Hi everyone, could anyone help with suggestings on what colour foal I may get. I am thinking of breeding my black WB mare to a black blanket spot appy stallion who has some varnishing/roaning up the neck and on the head. What are the possibilites of getting a black blanket spot foal and any suggestions as to the percentage of white. Also would I get the same results from a bay WB mare. Thanks
I am not an expert, but I read extensively after I had a chestnut leopard out of a bay roan and a pinto. There is a researcher that has written articles. Her name is Sheila Archer. She is Canadian. She has diagrams on what chances you would have. Search also for The Appaloosa Project website.
From what I understand, black throws less color. Color tends to come out more on bay. Black is a more sought out color... Since you are mating an appy with a non-appy, you have less chance of color with a black than a bay, but a black blanketed baby is more in keeping with the breed. I would breed both and do my own little genetic study.
Hello Lynn, I am not sure about WB genetics, but the appaloosa stallion (Black with blanket and spots, possible roaning) would genetically be LPlp and would either have the color genetic makeup as a E/E a/a (meaning he is dominant for black - do you know what any of his offspring have been?) or E/e a/a (meaning he is heterozygous, a gene for black and one for red).
Your cross for white coloring would probably be: LPlp (stallion) X lplp (mare) = 50% chance to get a foal with "LPlp" (meaning the foal would at least have characteristics all the way to being a leopard, but it will not be a blanket with no spots or a fewspot) and a 50% chance of a foal with "lplp" (meaning it would be solid with no characteristics).
As far as the foal being black and white rather than another color. Black and bay are very similar. A black horse genetically looks like this: E/E a/a or E/e a/a. I am assuming that your mare is black and not bay so her genetic code would have to either be E/E a/a or E/e a/a. And you said that the stallion is black or he would be either E/E a/a or E/e a/a. Have either of these horses been color tested? That would anwser some questions for us if they have been tested. UC Davis is where we have our appaloosas tested.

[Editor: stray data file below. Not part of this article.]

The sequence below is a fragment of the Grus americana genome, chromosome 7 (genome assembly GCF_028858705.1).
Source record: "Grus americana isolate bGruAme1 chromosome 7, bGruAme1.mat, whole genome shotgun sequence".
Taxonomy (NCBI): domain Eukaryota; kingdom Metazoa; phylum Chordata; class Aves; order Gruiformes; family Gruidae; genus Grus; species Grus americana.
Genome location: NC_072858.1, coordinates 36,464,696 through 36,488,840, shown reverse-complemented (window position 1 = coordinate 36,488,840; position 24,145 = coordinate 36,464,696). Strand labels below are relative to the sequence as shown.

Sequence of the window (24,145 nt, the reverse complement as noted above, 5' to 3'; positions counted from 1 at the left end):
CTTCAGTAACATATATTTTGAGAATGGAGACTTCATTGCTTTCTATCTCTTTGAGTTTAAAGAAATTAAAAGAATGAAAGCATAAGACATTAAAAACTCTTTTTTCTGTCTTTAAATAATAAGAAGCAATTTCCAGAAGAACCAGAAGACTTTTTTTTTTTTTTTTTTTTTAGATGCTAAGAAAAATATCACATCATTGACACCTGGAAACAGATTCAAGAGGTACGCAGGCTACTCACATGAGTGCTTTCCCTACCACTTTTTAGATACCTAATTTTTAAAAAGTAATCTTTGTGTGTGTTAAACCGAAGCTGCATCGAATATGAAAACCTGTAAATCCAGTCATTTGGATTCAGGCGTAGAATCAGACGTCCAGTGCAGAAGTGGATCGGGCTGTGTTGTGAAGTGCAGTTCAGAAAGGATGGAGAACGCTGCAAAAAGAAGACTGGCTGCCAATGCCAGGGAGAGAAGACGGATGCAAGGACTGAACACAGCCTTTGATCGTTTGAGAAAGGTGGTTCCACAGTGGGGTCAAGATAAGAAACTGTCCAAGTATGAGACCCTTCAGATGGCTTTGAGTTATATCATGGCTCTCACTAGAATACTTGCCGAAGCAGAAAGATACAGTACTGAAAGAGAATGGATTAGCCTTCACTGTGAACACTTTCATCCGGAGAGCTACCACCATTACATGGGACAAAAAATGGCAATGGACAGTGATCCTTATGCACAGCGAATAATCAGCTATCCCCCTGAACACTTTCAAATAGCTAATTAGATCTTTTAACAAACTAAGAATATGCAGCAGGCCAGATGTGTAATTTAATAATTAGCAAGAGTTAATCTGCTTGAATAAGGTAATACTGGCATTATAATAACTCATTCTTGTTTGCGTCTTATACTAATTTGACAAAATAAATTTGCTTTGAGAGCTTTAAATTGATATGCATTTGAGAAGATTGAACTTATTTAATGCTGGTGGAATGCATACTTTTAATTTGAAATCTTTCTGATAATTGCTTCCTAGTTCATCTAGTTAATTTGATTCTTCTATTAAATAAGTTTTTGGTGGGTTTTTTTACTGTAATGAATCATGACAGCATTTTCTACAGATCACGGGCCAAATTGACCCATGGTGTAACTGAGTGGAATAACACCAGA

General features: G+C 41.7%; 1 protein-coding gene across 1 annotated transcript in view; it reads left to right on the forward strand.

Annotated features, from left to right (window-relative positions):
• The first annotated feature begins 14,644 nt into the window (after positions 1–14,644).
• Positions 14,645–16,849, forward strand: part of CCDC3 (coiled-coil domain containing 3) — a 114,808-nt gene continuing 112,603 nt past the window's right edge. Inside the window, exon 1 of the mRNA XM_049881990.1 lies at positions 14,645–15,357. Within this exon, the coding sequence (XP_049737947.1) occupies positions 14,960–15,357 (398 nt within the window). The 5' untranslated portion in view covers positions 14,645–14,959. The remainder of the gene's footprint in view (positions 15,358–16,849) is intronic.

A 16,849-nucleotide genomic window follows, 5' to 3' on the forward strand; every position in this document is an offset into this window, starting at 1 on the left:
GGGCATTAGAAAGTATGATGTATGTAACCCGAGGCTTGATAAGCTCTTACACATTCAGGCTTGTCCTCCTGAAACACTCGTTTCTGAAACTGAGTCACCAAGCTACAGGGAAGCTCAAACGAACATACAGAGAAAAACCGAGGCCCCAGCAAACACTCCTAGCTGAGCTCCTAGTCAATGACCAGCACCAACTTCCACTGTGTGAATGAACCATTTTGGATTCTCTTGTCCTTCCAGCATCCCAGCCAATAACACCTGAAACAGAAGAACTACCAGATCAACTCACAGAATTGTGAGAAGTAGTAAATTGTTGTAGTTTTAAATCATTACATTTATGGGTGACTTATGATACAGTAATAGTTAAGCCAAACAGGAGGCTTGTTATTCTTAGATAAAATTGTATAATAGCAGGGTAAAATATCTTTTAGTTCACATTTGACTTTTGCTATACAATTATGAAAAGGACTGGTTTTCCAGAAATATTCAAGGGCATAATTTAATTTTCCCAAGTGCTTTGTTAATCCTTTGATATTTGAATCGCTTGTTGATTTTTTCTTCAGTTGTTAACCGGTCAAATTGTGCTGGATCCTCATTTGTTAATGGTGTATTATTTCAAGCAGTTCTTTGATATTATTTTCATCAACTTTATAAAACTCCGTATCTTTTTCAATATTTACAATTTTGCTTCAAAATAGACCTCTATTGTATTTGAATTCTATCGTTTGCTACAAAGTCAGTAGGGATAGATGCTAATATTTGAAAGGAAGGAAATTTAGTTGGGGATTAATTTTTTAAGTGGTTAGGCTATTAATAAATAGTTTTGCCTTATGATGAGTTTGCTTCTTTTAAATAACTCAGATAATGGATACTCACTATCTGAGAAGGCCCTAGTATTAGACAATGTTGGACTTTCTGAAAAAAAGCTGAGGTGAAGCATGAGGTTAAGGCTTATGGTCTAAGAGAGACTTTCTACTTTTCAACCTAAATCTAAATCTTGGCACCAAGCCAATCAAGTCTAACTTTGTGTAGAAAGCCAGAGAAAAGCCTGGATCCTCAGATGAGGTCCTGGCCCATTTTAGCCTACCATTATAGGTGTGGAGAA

Here is what your odds should be depending on what the mare and stallion are:
E/E a/a (stallion) X E/E a/a (mare) = 100% that your foal will be black based foal.
E/e a/a (stallion) X E/E a/a (mare) = 100% that you will get a black based foal.
E/E a/a (stallion) X E/e a/a (mare) = 100% that you will get a black based foal.
E/e a/a (stallion) X E/e a/a (mare) = 75% that you will get a black based foal and a 25% chance that you will get a red based foal.
As for the bay WB mare. The LP (white patterning) would be the same. The color genetic code would be a little different. This mare would be any of the following (to know for sure you should have her tested): E/E A/A or E/E A/a or E/e A/A or E/e A/a. She would have a higher chance of producing a bay than a black foal.
If you would like some color charts let me know I can email you some or send the links so you can find them. I would reccomend that you have the horses color tested. You would then be able to better determine your chances, and if your black mare is homozygous for black than you are guaranteed a black foal.